Dynamic Glass Act Expected to Accelerate Smart Glass Adoption
The U.S. Government just signed the new $750 billion Inflation Reduction Act, which includes the Dynamic Glass Act, and incorporates legislation that could offer tax credits to those who use active types of smart glass technology in their construction projects starting in January 2024.
The announcement marks a momentous milestone for the smart glass industry as the legislation is expected to continue the mainstream and widespread adoption of smart glass technology across the built environment.
But what exactly is the Dynamic Glass Act and what will it mean for those in the construction industry who specify smart glass now and in the future?
What is the Dynamic Glass Act and When Does it Apply?
The Dynamic Glass Act, part of the wider Inflation Reduction Act, includes a crucial amendment to the Internal Revenue Code of 1986 that looks to make certain types of active smart glass qualify for a 30% tax credit, providing businesses immediate ROI on specifying the technology. It means that in certain situations smart glass could be eligible for rebates similar to those of solar panels, wind turbines and other types of renewable energies.
This amendment is a step in the right direction for the entire smart glass industry, and for the fight against climate change at large, recognizing the significant contributions smart glass can provide in reducing heating and cooling costs and lowering greenhouse gas emissions. According to the Dynamic Glass Act, projects that begin construction before January 1 2024 will qualify under the legislation. Tax credits will be available for the taxable years following the enactment of the act, which at this stage looks to be from 2023 onward.
How Does Gauzy’s Smart Glass Technology Fit the Bill?
The Dynamic Glass Act defines smart glass as “glass which uses electricity to change its light transmittance properties in order to heat or cool a structure”. This definition of the technology aligns with the way that Gauzy’s smart glass technology works, signaling that those working with Gauzy smart glass technology could qualify for tax credits under the new legislation.
For context, Gauzy is the industry leader in material sciences for vision and light control technologies, and the only developer and manufacturer of two of three active smart glass technologies including PDLC and SPD technology, both of which use an electrical charge to change the light transmittance properties of the glass and in turn impact heating and cooling within structures.
Solar PDLC smart glass technology, either laminated into new glass or applied as an adhesive film to existing glass, can reflect 78% of IR light and reduce temperatures within a space by up to 59°F (15°C), making buildings more green with reduced HVAC costs. Gauzy’s PDLC smart glass provides a comfortable and suitable environment for people inside, and at the same time, allows the option for privacy and openness when desired, making it a go-to choice for architects and interior designers across a range of applications including offices, healthcare, retail and more.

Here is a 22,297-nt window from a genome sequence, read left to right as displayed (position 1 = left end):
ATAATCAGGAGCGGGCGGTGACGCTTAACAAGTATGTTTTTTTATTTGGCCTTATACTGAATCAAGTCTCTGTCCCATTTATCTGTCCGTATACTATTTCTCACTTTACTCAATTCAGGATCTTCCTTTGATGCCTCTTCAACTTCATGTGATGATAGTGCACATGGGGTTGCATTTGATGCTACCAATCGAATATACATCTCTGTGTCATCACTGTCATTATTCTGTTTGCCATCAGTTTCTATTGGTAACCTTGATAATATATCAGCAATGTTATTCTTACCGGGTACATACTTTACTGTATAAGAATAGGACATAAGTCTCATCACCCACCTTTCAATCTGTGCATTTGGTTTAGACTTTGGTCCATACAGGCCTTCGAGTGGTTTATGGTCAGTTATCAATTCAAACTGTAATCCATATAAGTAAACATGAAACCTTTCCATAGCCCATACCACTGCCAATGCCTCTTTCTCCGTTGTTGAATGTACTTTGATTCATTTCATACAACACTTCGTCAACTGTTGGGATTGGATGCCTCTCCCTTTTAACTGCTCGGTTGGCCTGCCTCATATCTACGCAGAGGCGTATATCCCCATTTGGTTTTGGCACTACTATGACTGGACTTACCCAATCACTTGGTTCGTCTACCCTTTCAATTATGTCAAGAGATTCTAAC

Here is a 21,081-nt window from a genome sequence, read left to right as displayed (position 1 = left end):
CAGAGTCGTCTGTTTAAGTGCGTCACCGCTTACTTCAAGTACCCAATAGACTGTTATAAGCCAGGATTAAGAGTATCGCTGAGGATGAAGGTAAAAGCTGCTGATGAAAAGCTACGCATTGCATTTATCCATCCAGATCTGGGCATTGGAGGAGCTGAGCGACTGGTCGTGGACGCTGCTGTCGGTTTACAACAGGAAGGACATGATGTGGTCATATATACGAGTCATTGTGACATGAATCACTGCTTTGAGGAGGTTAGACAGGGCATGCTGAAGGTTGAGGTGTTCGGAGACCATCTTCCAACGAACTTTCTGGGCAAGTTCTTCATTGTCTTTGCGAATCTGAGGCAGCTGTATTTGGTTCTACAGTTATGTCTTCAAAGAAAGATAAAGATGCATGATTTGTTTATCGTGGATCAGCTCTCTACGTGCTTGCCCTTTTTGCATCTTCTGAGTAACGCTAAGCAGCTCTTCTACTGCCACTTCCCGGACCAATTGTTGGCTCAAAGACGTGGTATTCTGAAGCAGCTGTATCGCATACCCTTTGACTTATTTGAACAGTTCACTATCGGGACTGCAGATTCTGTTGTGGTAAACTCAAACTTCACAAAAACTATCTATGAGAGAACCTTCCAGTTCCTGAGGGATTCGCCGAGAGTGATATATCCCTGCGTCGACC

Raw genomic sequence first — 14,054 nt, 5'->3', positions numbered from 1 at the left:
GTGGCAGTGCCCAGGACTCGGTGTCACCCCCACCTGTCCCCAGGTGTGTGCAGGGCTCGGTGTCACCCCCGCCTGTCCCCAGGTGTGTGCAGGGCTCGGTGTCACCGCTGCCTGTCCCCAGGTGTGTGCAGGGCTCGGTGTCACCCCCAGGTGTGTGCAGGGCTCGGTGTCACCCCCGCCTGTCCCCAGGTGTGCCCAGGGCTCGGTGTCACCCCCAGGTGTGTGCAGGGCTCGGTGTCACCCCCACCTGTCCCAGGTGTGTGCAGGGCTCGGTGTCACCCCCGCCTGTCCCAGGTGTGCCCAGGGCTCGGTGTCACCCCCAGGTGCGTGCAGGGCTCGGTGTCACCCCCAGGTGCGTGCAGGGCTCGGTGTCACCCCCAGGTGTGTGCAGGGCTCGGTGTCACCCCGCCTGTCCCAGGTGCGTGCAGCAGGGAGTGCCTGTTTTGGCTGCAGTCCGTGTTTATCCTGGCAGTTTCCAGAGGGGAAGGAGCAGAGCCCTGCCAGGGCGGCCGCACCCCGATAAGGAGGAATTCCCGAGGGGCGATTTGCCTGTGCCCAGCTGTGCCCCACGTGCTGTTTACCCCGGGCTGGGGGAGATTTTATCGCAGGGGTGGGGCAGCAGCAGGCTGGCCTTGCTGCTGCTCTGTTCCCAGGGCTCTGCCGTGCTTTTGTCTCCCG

SPD smart glass consists of nanoparticles laminated between two panes of glass or polycarbonate. When there is an absence of electricity, the nanoparticles are scattered creating opacity that can block up to 99% of light for shade that still maintains a connection to the environment. When electricity is applied, the nanoparticles align in up to three seconds no matter the glass size, allowing transparency for full visibility and penetration of light. SPD is commonly chosen for a building’s exterior facade, as well as in the automotive space for vehicles, trains, planes and more. This technology can likewise contribute to reduced HVAC load with its shading properties. SPD may also contribute to LEED points, which pairs with builders seeking sustainable architectural models.
Did you know: The legislation further references tax credits associated with electric vehicles which have the same purpose of reducing greenhouse gas emissions. The use of SPD smart glass in passenger vehicles can reduce CO2 emissions by four grams per kilometer, and increase the driving range of electric vehicles by approximately 5.5 percent.
How Will Construction Projects Be Affected Now & In the Future?
All signs point to significant growth in the sector and this will likely be further fueled by the new Inflation Reduction Act and Dynamic Glass Act. According to Global Market Insights, the North America architectural flat glass market size could reach over USD 12.5 billion in revenue by 2027. Driven by a high demand for buildings that prioritize a modern aesthetic, access to natural light, a connection to the environment, and high visibility, glass has become a top material of choice amongst different markets and industries. As glass continues to grow as the material of choice, so too does smart glass. The global smart glass market is projected to grow from $4.6 billion in 2020 to $15.1 billion by 2030.
As the ramifications of these acts are further unpacked and implemented on an industry level, more clarity will follow on the exact outcomes of the act and how it will benefit architecture projects that specify smart glass. Those already working with smart glass should touch base with their sales representative as more information is made available. For those looking to specify smart glass into a new project, now is the time to start the conversation with your smart glass supplier of choice to ensure you are best placed to take advantage of the energy credits when they are made available.
Want to learn more about Smart Glass or receive a quote? Contact the Smart Glass experts at Gauzy today.